"Beaches are very nice here."

Translation:Les plages sont très belles ici.

April 18, 2018

This discussion is locked.


In other examples, Duolingo accepts joli as a translation for nice. Is there anything wrong with "Les plages sont tres jolies ici." ?


ou "sont tres agreables"?


"Les plages ici sont tres belles" is correct French, but not accepted.

Reported 11 July 2018. Please fix.


Reported again today.


I know that this is a common translation from English to French. I could be wrong but, would the reverse translation of "Les plages sont très belles ici" really end up with the word "nice" in English? I know that "belle" can mean pleasant and nice. But wouldn't "Une tres belle plage" be referring to the physical beauty of the place? Whereas "a nice beach" in English is more general. I think a better translation of the English word "nice" in this sentence would be "plaisantes". But "Les plages sont très plaisantes ici" is not accepted.


"Les plages sont très sympas ici". Accepted January 9, 2019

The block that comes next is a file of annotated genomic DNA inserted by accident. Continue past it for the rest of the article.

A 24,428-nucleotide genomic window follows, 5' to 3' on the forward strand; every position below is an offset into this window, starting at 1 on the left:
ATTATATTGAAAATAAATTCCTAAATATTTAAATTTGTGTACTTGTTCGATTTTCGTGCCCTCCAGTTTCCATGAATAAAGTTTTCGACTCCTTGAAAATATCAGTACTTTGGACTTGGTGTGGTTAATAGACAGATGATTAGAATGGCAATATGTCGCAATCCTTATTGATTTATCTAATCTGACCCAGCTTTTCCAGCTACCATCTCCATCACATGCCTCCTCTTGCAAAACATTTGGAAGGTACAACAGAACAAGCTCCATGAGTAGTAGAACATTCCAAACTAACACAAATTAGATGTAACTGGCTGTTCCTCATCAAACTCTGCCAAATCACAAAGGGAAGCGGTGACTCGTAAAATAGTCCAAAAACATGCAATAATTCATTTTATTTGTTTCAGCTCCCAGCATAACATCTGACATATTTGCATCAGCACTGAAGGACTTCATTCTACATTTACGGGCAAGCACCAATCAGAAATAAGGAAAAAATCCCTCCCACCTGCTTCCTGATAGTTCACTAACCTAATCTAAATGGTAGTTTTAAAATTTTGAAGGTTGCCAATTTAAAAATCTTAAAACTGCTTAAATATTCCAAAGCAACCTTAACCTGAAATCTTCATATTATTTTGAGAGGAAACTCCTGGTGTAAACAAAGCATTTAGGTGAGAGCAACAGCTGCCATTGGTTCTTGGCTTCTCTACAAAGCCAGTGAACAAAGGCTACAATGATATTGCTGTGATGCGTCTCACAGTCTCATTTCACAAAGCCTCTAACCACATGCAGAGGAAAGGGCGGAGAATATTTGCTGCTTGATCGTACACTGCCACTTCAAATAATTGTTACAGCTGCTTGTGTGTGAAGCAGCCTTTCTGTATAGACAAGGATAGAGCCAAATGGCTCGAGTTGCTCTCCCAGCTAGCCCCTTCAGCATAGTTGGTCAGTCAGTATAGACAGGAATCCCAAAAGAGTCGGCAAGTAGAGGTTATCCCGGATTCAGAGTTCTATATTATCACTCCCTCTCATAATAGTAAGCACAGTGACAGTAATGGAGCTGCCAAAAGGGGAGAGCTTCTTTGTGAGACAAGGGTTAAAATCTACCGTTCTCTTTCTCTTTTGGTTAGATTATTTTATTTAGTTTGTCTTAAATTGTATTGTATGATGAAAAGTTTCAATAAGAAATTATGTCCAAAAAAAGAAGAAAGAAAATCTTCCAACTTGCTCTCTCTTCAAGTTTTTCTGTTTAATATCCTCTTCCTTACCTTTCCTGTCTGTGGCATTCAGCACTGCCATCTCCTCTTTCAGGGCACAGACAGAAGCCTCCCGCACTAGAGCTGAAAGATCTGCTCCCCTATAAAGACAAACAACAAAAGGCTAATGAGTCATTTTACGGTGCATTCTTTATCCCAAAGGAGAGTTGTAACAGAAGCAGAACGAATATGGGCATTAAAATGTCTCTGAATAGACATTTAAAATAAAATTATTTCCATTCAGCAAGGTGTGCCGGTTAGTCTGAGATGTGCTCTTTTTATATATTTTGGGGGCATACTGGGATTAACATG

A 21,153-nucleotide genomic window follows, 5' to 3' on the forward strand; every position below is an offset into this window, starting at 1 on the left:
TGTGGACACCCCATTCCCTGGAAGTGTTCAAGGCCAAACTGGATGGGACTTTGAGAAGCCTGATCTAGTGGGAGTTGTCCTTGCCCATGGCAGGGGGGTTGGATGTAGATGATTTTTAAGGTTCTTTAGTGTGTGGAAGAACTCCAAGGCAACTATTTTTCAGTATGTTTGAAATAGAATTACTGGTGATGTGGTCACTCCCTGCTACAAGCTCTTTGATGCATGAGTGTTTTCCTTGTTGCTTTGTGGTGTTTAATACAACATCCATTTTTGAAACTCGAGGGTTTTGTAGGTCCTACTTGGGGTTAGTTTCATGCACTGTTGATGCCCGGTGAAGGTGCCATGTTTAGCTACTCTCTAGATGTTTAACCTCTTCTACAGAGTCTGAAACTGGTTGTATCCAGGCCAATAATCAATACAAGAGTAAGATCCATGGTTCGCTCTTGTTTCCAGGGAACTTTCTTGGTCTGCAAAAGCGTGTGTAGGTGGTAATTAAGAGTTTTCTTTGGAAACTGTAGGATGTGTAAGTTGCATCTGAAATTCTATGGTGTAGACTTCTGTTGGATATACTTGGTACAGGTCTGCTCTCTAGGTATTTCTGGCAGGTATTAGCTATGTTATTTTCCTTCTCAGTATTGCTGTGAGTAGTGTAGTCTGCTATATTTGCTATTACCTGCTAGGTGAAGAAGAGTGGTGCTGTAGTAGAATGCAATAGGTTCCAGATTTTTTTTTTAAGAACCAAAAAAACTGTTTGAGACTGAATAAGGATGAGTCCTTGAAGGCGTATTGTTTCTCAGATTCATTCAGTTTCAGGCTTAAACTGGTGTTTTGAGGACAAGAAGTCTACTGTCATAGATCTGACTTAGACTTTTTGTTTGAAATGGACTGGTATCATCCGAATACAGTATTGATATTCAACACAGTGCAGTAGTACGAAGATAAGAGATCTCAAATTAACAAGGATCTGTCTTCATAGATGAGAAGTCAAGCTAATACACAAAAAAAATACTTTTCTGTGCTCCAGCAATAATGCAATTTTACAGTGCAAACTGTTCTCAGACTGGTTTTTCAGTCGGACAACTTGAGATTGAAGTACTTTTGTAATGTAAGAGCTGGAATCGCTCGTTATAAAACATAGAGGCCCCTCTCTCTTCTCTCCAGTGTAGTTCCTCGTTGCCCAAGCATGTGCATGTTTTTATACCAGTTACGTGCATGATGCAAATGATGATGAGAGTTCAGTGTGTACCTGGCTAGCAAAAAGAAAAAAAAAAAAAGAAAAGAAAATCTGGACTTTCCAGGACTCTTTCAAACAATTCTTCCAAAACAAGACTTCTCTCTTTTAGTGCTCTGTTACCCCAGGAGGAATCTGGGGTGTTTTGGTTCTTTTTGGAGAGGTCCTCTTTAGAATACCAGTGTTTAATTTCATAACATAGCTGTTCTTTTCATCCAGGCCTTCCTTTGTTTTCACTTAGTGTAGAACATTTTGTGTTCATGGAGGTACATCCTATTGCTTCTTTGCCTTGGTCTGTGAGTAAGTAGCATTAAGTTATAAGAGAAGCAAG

I thought an adverb was supposed to go next to the verb unless it is quite long.


Which adverb are you talking about? "très" is next to the verb in the French sentence...


"ici." "très" is modifying an adjective ("belles"), but I see "ici" as modifying a verb ("sont"), so I though it should go right after it according to French grammar rules as I understand them.


Adverbs of place, especially simple directional pointers like ici, là-bas,à l’intérieur, etc., move around a bit. They usually follow a direct object, but even in a sentence without a direct object they are normally at the end of the main clause (or sometimes at the beginning of the sentence).

The reason I asked "which adverb" in my original response is because both "très" and "ici" sound so natural in their placement in this sentence to me that I was confused by your question. Sorry.


That's okay. I don't have a good feel for conversational French so I am always looking for rules. However, there are so many exceptions that it is sort of a fool's errand. Thanks.

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